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December 26, 2014 / 4 Tevet, 5775
 
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Arafat’s Remains On The Temple Mount? Unthinkable


During the past decade, Muslim clerics administering portions of Jerusalem’s Temple Mount have destroyed Jewish artifacts unearthed around Solomon’s ancient Temple in a campaign to extinguish the historic ties of the Jews to their holiest site. These imams wish to rewrite history.

Similarly, a plan exists to create an entirely new history by, paradoxically, planting something into the earth of the Temple Mount that was never there before: Yasir Arafat. Reports abound that Arafat wishes to be buried where the ancient Jewish Temple stood, only yards from the ridge of Mt. Zion, King David’s burial spot. Israel cannot let this happen, no matter the world’s outcry on Arafat’s behalf.

Burial of Arafat on the Temple Mount would undergird Muslim claims to that spot – and thus to ancient Jerusalem and the Old City. Talk about “facts on the ground” – in short time the Mount would achieve Mecca-like status, codified by a shrine to a latter-day political Mohammed. 

In life, what we see affirms more than what we simply hear or read. As hard as it is for us to conceive today, a century from now the images of millions of Arabs making a pilgrimage to Arafat’s tomb would reify in the collective mind of humanity an Islamic connection to the Temple Mount dwarfing that of the Jewish connection made in scattered history books. After all, who today remembers that Mecca itself was once primarily a Jewish-populated town?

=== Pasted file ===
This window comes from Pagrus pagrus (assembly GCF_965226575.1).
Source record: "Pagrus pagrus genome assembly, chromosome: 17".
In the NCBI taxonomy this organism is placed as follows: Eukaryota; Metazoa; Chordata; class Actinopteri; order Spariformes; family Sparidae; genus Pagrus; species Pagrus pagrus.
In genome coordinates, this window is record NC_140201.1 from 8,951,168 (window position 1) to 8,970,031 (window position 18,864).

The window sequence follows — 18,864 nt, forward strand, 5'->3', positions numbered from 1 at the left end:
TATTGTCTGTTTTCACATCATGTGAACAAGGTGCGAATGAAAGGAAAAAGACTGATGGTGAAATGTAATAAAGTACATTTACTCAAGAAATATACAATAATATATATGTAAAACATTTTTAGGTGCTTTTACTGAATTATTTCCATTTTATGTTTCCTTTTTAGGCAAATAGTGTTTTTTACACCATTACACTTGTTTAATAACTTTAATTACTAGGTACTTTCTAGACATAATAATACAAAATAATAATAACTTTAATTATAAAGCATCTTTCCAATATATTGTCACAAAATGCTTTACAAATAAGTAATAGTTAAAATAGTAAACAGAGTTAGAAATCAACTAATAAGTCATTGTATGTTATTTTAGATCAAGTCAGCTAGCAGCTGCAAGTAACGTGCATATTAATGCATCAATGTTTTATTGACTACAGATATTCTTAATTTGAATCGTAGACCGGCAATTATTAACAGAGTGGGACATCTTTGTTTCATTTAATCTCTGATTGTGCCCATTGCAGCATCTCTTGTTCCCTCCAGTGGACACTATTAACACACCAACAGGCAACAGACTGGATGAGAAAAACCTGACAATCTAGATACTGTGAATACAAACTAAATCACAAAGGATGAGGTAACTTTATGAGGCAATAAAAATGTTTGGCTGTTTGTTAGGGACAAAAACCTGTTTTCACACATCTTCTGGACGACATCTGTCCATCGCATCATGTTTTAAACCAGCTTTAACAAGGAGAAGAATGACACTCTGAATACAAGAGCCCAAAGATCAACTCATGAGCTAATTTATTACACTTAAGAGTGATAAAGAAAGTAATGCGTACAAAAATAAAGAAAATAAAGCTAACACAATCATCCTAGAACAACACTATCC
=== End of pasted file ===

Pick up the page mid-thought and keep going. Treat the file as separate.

Not even the United States would place its embassy in an East Jerusalem officially hallowed as a northern Mecca. It would be the world’s biggest political coup, and it would be accomplished without firing a single shot.

Even Jews, given such a scenario, might well lose their emotional attachment to the site, since reality always trumps theory. A theoretical Jewish holy site is no match against a countervailing living Muslim reality. It becomes simply nostalgia. Against the backdrop of an area overrun by zealous Muslim multitudes, Jews will feel alienated, pushed out.

Would the Israelis cave in? If history is a guide, Israel may first balk but later acquiesce due to the dominant attitude that land and holy sites are not as important as peace. A threat by the European Union to cut off all trade with a non-compliant Israel, as well as calls by the United Nations for boycotts, could influence Israeli decision-making.

Aside from economic pressure, Israel would be portrayed as heartless if it denied Arafat his “last dying wish.” Its refusal would be characterized as a unilateral decision over Jerusalem and thus an obstruction to peace.

The much-heralded concept of “land for peace” has in Israel repeatedly degenerated into “holy sites for peace,” as demonstrated by Israeli forfeiture of three historic sites: 1) the burial place of the biblical Joseph; 2) the oldest and second most holy and Jewish city, Hebron; 3) the Temple site in Jerusalem, which is off-limits to regular Jewish visitation as per the dictate of the Israeli government.